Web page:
Jump to Main Content
Cyanobacterial peptides as a tour de force in the chemical space of antiparasitic agents
- Rivas, Luis, Rojas, Verónica
- Archives of biochemistry and biophysics 2019 v.664 pp. 24-39
- acylation, amino acid sequences, amino acids, antimicrobial peptides, antiparasitic agents, biosynthesis, cell membranes, eukaryotic cells, heterocyclic compounds, innate immunity, invertebrates, lipids, parasites, pathogens, permeability, post-translational modification, vertebrates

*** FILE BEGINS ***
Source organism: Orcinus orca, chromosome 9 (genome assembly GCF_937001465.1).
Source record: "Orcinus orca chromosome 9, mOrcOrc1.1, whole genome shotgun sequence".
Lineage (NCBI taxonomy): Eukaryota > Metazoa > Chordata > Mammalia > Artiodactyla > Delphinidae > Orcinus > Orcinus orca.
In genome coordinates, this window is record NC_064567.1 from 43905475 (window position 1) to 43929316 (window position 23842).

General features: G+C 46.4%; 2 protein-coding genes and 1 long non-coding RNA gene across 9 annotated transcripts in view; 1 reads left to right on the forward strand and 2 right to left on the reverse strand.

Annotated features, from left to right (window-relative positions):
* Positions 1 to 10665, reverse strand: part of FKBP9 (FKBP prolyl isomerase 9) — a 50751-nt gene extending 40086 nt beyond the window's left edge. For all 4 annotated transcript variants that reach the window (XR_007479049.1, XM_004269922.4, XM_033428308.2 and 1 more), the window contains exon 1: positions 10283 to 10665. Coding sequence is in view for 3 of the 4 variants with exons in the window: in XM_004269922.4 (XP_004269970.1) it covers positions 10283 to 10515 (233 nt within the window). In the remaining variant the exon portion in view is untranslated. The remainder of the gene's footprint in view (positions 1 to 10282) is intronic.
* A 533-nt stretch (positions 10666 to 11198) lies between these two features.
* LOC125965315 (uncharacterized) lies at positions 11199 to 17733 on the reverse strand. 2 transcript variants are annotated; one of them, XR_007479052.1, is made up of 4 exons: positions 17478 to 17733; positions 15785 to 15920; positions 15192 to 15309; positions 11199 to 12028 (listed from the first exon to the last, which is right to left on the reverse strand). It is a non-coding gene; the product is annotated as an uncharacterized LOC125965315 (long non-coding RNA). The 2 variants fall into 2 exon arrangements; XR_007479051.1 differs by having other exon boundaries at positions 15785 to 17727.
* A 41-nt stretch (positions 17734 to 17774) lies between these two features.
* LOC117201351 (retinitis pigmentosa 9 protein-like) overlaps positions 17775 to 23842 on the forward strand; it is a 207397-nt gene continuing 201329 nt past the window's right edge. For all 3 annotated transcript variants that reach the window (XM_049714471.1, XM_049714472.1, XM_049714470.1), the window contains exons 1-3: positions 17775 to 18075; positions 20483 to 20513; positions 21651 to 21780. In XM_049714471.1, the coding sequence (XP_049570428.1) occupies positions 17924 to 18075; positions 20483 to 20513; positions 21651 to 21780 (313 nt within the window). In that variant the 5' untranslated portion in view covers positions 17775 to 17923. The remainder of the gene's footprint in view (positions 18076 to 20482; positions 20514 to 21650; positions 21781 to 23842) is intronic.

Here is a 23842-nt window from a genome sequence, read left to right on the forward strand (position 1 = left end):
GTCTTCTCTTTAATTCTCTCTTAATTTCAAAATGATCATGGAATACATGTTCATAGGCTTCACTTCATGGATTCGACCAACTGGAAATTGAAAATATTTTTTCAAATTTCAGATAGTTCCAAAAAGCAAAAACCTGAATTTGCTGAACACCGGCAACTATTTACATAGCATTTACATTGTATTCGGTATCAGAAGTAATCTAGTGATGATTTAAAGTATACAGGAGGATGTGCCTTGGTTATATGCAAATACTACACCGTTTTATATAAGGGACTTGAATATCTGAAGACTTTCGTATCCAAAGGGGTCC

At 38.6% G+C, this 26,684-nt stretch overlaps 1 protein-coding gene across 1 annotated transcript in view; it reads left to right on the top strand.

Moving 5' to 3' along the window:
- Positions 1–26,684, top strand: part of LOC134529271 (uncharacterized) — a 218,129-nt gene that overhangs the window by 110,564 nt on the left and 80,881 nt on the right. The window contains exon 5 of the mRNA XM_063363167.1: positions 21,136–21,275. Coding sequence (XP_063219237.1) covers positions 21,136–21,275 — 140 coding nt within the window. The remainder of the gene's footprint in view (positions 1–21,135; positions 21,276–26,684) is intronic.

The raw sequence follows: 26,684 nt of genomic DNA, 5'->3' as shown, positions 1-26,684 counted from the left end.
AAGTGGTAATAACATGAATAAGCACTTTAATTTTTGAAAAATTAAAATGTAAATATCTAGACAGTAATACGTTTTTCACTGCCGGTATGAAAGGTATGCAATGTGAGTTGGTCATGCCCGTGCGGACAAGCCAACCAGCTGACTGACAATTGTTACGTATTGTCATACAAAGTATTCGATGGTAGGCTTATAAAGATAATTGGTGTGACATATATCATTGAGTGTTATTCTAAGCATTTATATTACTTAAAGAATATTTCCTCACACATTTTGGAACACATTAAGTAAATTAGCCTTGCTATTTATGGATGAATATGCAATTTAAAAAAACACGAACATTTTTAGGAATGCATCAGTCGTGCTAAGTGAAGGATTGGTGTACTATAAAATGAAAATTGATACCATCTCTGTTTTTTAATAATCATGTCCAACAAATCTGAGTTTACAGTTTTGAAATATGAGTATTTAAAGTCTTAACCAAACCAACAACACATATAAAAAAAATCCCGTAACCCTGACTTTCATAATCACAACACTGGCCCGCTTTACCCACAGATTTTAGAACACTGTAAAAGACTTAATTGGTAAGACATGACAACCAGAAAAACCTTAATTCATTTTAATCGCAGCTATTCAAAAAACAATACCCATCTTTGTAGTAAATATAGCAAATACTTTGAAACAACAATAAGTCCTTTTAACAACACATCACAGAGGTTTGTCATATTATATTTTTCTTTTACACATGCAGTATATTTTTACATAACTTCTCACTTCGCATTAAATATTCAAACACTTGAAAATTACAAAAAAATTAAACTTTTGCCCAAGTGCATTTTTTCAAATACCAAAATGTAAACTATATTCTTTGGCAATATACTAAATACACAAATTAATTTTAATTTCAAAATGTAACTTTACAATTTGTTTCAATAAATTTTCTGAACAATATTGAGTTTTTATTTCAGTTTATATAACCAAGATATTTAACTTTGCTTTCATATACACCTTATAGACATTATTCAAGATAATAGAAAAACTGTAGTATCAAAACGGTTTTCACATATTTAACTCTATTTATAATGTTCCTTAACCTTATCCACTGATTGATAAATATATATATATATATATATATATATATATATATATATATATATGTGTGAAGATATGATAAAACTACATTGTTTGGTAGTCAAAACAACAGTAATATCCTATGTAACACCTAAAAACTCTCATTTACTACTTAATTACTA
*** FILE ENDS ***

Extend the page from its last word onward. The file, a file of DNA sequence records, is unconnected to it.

- Parasites are scarcely addressed target for antimicrobial peptides despite their big impact in health and global economy. The notion of antimicrobial peptides is frequently associated to the innate immune defense of vertebrates and invertebrate vectors, as the ultimate recipients of the parasite infection. These antiparasite peptides are produced by ribosomal synthesis, with few post-translational modifications, and their diversity come mostly from their amino acid sequence. For many of them permeabilization of the cell membrane of the targeted pathogen is crucial for their microbicidal mechanism.In contrast, cyanobacterial peptides are produced either by ribosomal or non-ribosomal biosynthesis. Quite often, they undergo heavy modifications, such as the inclusion of non-proteinogenic amino acids, lipid acylation, cyclation, Nα-methylation, or heterocyclic rings. Furthermore, the few targets identified for cyanobacterial peptides in parasites are intracellular. Some cyanobacterial antiparasite peptides are active at picomolar concentrations, whereas those from higher eukaryotes usually work in the micromolar range. In all, cyanobacterial peptides are an appealing target to develop new antiparasite therapies and a challenge in the invention of new synthetic methods for peptides. This review aims to provide an updated appraisal of antiparasite cyanobacterial peptides and to establish a side-by –side comparison with those antiparasite peptides from higher eukaryotes.